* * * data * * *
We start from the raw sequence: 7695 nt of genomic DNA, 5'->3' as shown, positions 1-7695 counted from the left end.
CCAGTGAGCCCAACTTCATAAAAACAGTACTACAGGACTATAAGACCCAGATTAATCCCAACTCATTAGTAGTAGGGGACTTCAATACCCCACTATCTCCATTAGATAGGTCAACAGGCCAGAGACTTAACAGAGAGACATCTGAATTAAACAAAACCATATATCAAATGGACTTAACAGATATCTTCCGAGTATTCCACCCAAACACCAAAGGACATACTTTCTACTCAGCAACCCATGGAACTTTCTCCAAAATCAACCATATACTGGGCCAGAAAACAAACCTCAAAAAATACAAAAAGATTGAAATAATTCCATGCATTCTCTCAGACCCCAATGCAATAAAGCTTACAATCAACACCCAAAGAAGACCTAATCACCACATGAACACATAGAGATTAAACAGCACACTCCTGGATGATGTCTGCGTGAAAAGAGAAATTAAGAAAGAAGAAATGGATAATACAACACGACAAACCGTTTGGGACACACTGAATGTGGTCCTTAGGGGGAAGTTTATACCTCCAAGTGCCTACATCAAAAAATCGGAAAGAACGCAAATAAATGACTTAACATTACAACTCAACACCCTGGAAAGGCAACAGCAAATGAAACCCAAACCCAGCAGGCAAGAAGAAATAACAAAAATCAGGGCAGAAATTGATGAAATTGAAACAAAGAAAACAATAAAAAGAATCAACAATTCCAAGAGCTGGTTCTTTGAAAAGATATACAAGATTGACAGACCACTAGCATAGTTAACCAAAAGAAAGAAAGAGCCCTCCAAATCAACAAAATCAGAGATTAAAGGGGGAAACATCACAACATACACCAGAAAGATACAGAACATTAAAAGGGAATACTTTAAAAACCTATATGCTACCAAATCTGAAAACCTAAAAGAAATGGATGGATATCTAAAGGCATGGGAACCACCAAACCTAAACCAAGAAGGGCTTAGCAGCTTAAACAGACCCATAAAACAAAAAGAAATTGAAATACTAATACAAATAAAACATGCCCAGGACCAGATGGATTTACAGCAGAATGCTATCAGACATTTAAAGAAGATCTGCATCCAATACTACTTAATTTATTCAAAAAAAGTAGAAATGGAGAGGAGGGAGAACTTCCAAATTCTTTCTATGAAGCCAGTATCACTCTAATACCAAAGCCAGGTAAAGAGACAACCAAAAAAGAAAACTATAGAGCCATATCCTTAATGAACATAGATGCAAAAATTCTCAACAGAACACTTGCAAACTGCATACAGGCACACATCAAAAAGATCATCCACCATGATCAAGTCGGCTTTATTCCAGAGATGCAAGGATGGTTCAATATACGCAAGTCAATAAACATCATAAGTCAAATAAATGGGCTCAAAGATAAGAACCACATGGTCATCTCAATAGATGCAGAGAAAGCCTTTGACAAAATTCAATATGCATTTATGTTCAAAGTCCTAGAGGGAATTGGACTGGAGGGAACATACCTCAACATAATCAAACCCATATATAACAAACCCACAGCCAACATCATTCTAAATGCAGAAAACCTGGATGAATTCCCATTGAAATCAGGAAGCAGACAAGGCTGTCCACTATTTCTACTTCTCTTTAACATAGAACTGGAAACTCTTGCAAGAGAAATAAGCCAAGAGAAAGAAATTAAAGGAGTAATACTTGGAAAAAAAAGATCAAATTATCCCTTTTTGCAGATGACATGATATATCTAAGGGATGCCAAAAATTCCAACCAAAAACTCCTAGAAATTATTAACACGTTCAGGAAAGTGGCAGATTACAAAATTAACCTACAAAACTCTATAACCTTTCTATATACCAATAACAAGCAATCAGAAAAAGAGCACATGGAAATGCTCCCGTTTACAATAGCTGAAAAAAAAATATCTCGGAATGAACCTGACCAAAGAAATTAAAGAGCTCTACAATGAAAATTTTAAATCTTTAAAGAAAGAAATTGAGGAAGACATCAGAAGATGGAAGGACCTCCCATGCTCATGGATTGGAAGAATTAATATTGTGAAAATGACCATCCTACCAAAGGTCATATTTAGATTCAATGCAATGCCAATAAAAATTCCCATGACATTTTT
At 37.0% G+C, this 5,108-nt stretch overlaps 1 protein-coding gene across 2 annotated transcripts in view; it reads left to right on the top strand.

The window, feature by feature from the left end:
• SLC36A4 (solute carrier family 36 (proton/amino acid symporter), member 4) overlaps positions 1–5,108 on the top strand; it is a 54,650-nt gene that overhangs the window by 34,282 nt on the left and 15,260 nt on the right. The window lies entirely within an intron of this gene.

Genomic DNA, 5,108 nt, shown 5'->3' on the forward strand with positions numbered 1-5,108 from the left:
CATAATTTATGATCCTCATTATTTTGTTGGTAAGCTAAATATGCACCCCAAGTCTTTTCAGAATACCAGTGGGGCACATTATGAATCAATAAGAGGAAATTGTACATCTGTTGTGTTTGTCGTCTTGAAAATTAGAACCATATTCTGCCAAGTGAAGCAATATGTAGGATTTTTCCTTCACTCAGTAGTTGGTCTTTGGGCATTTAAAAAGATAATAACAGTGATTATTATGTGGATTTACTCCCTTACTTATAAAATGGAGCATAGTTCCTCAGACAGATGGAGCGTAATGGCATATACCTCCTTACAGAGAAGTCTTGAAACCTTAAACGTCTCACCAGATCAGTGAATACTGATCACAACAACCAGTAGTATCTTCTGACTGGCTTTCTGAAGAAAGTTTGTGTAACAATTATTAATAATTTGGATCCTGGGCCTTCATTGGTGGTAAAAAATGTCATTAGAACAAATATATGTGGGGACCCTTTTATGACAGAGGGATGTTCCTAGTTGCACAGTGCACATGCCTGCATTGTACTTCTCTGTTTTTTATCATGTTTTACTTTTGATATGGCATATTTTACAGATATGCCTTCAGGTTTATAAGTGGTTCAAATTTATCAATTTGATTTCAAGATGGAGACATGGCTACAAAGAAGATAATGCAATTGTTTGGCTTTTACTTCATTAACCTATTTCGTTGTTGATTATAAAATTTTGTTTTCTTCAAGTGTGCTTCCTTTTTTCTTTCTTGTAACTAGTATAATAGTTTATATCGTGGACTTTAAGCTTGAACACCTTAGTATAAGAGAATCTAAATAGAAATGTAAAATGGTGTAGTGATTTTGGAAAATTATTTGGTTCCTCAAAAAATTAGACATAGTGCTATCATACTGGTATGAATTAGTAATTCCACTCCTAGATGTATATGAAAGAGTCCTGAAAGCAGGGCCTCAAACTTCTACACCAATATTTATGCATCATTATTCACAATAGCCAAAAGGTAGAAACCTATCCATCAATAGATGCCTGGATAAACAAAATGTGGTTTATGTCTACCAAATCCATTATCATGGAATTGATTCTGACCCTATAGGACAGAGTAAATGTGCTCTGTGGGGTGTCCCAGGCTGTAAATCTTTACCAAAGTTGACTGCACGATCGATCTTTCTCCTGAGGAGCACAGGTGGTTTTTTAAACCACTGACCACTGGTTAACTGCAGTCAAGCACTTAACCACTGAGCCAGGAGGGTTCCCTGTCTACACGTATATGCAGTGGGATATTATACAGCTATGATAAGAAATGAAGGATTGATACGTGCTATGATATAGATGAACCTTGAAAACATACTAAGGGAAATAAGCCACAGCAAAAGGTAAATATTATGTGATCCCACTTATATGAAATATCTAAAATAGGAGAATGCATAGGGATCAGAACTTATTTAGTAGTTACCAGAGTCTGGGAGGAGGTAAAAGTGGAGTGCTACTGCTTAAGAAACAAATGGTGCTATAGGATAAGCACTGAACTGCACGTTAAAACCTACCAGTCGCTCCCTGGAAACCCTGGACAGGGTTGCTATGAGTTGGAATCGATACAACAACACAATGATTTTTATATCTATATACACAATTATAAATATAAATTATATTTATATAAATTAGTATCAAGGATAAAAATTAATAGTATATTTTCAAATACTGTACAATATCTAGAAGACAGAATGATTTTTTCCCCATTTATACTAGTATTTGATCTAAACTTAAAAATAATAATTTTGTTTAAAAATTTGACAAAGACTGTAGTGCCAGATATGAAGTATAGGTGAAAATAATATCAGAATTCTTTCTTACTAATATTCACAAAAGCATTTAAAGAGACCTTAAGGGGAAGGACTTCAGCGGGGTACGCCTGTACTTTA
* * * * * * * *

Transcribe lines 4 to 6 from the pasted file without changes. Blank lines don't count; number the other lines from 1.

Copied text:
The window, feature by feature from the left end:
• SLC36A4 (solute carrier family 36 (proton/amino acid symporter), member 4) overlaps positions 1–5,108 on the top strand; it is a 54,650-nt gene that overhangs the window by 34,282 nt on the left and 15,260 nt on the right. The window lies entirely within an intron of this gene.

Genomic DNA, 5,108 nt, shown 5'->3' on the forward strand with positions numbered 1-5,108 from the left: